SECRETARY OF DEFENSE ASH CARTER: Thank you, President Hennessey, for that wonderful introduction. And thanks to all of the colleagues – many colleagues and friends here at Stanford for the opportunity to be with you today. It’s a special privilege for me to give the Sidney Drell Lecture, and I need to tell you why.
I began my career – as John Hennessey indicated – in elementary particle physics, and the classic textbook in relativistic quantum field theory, which described the first of what are known as gauge field theories, namely, quantum electrodynamics, was entitled Bjorken and Drell, Relativistic Quantum Fields. I’ve got my copy of Bjorken and Drell right here – it’s all marked up in the margins from those years ago.
For my doctoral thesis in theoretical physics, I worked on quantum chromodynamics, it’s also a gauge theory – field theory of the force by which quarks are held together to make nucleons. And at Oxford University’s department of theoretical physics, the external thesis advisor for my thesis was Sid Drell. I talked to Sid Drell earlier in this morning, and he can’t be here today, but that’s my thesis back in the days when they were bound.
When I visited the Stanford Linear Accelerator Center in subsequent years as a post-doc, I remember sitting on the porch of the rambling ranch house right here on the Stanford campus that Sid and Harriet Drell lived in. As post-docs tend to do, I would hang around their house at dinnertime hoping that Harriet would invite me in to dinner, which she usually did. And sometimes their daughter Persis would be there, who is now, of course, the dean of engineering here at Stanford.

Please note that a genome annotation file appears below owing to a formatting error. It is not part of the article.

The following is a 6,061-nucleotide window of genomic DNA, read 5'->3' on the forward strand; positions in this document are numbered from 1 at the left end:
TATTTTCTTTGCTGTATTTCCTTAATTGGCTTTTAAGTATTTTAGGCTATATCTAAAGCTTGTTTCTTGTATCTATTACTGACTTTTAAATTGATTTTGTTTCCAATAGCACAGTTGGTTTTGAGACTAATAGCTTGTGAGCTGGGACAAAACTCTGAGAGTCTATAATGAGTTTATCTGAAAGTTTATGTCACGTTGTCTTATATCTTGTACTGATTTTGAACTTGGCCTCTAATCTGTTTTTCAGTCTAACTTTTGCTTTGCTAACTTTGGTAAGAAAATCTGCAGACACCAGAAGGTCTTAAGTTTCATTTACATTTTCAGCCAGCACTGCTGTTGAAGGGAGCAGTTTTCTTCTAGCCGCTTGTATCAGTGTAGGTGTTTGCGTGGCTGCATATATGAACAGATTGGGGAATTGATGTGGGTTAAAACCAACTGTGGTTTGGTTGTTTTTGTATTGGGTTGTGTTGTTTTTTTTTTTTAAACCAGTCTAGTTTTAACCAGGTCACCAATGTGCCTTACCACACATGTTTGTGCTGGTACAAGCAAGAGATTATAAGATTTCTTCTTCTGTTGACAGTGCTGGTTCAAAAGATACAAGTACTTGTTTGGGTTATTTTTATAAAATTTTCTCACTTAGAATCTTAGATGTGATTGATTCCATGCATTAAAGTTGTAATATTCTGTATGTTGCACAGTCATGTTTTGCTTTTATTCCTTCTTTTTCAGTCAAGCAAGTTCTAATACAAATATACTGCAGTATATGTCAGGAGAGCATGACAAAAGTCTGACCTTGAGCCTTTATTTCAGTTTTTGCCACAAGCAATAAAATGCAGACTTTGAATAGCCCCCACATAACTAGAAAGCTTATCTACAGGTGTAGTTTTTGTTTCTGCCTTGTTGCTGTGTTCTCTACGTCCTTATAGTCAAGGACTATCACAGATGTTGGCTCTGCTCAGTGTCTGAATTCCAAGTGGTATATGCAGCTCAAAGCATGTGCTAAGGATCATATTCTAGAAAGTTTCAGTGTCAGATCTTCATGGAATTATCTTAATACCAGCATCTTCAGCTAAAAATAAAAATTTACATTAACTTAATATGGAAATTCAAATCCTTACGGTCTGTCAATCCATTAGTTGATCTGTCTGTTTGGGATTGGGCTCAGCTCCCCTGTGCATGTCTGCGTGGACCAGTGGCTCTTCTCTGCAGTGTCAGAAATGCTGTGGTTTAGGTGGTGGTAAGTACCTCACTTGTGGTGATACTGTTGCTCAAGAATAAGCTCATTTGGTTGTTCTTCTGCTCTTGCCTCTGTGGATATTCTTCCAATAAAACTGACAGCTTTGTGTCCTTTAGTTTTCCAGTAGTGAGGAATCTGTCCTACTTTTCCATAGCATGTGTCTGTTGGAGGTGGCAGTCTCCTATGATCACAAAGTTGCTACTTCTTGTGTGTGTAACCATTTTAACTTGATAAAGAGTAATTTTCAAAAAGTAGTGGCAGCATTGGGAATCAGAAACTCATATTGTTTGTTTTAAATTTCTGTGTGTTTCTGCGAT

A few years later, Sid was assisting the assembly of a team of scientists for the U.S. Congress on a topic that preoccupied Cold War Washington at the time: how to base the ten-warhead MX intercontinental ballistic missile so that it could not be destroyed in a first strike by 3,000 equivalent megatons of Soviet throw-weight atop their SS-18 missile. He recommended that I join that team temporarily. Sid Drell was an inspiration to all those who worked in those years to control the danger of nuclear weapons. And this – for me – was the beginning of my involvement in national security affairs.
At about that time, I got to meet the then-undersecretary of defense in charge of technology and procurement for the Department of Defense. He impressed me with how lucid and logical he was, and how well he applied technical thinking to national security problems. That undersecretary was of course William Perry, who is also present here today, and who later became deputy secretary of defense and finally secretary of defense in a progression that I have followed some 30 years later. Bill has been a major figure in my life, including standing in for my father at my wedding.
So I thank both Sid and Bill Perry, and many, many other colleagues here at Stanford…old friends at CISAC, at the Freeman Spogli Institute, at the Hoover Institution, and in the engineering faculty. I especially thank everyone for their warm welcome to me as a visitor here earlier this year. Not quite two months into it, on a fateful Monday afternoon in November, though, duty called. And I found myself nominated by President Obama to be secretary of defense.
When I became secretary, I made three commitments. The first is to the troops and to their families – to safeguard them, to ensure that they’re treated with dignity and respect, and above all to ensure that when they’re sent into harm’s way, it’s done with the utmost care. The second commitment is to President Obama – to offer him my best strategic advice as he faces a complex world, to ensure at the same time that he receives candid military advice, and finally that his decisions are carried out with DoD’s expected excellence. And my third commitment is to the future – to stay ahead of a changing world, to stay competitive, to stay aware of new generations and attract them to our mission of serving the country, and to stay abreast of technology…all this the topic of my comments today.